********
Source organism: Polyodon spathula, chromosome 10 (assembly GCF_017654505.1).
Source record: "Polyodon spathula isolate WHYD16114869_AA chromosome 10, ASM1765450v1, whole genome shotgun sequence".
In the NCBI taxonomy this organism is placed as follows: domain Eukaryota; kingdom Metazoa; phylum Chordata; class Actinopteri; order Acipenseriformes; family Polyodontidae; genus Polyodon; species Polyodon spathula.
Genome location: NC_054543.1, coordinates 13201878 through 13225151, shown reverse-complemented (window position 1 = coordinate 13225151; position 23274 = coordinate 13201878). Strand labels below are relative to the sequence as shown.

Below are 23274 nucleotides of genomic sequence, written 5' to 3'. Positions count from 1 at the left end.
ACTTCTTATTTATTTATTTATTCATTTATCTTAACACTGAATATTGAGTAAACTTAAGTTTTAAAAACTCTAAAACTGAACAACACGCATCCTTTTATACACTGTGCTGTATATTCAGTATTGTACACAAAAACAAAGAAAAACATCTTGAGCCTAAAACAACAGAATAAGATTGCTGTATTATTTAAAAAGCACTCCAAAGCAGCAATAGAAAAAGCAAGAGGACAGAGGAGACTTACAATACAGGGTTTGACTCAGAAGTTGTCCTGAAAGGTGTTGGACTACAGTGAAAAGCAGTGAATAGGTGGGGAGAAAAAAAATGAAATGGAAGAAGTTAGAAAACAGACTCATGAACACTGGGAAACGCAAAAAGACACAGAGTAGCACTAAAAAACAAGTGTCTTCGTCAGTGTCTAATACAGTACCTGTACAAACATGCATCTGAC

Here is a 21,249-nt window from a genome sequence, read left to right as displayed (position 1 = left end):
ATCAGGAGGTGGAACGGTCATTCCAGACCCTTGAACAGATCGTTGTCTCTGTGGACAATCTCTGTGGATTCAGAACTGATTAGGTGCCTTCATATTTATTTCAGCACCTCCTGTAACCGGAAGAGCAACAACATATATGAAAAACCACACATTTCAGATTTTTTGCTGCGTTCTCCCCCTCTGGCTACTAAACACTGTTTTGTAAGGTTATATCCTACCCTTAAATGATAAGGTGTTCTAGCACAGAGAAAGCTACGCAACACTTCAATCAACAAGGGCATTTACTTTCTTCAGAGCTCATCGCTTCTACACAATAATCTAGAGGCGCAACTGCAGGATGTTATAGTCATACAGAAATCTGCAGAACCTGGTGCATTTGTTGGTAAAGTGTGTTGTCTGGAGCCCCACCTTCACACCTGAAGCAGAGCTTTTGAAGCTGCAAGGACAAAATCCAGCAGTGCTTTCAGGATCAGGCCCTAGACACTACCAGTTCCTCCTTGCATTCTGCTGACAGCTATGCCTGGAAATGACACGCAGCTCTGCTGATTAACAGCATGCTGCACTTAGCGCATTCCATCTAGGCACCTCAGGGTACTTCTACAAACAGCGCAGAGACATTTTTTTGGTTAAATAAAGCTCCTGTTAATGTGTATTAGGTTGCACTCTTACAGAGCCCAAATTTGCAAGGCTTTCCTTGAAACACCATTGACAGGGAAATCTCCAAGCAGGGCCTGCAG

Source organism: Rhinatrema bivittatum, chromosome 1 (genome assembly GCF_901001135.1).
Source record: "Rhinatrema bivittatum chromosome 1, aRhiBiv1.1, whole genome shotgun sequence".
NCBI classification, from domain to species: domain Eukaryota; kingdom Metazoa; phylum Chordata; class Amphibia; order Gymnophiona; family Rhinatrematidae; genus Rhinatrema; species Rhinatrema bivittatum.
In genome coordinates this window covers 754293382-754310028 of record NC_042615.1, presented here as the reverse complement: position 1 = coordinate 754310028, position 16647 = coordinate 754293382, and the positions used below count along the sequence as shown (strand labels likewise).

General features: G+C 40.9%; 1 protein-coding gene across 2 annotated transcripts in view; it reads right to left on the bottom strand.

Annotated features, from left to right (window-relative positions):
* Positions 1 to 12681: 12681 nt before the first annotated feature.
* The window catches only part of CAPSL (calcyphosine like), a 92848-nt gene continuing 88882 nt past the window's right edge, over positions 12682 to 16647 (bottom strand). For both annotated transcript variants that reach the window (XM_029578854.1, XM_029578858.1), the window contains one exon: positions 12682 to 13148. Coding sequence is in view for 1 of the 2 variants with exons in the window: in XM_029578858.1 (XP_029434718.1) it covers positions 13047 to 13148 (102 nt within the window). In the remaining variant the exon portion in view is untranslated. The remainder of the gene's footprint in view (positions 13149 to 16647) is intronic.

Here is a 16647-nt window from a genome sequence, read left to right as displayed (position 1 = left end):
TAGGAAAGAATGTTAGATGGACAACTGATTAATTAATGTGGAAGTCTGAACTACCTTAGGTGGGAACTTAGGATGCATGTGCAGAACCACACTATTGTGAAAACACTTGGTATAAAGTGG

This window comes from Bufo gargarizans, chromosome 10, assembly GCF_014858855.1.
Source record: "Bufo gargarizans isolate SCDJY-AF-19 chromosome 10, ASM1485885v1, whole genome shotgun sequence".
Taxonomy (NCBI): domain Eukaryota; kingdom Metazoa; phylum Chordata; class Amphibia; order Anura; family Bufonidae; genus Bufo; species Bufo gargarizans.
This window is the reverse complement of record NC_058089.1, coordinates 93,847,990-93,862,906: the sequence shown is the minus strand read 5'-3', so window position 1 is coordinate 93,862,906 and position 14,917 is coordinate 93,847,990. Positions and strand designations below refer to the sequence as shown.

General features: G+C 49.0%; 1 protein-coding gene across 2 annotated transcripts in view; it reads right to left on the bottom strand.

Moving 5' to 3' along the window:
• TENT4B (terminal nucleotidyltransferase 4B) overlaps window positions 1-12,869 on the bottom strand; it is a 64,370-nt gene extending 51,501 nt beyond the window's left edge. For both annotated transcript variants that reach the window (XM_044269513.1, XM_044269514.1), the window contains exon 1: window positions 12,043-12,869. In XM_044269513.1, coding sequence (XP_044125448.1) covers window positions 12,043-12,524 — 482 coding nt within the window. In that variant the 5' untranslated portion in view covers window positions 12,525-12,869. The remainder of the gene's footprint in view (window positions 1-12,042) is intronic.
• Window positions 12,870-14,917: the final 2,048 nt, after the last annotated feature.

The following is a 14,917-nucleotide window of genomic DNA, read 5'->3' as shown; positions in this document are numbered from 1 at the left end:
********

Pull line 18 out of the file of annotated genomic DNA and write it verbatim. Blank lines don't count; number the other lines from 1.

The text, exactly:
TAGGAAAGAATGTTAGATGGACAACTGATTAATTAATGTGGAAGTCTGAACTACCTTAGGTGGGAACTTAGGATGCATGTGCAGAACCACACTATTGTGAAAACACTTGGTATAAAGTGG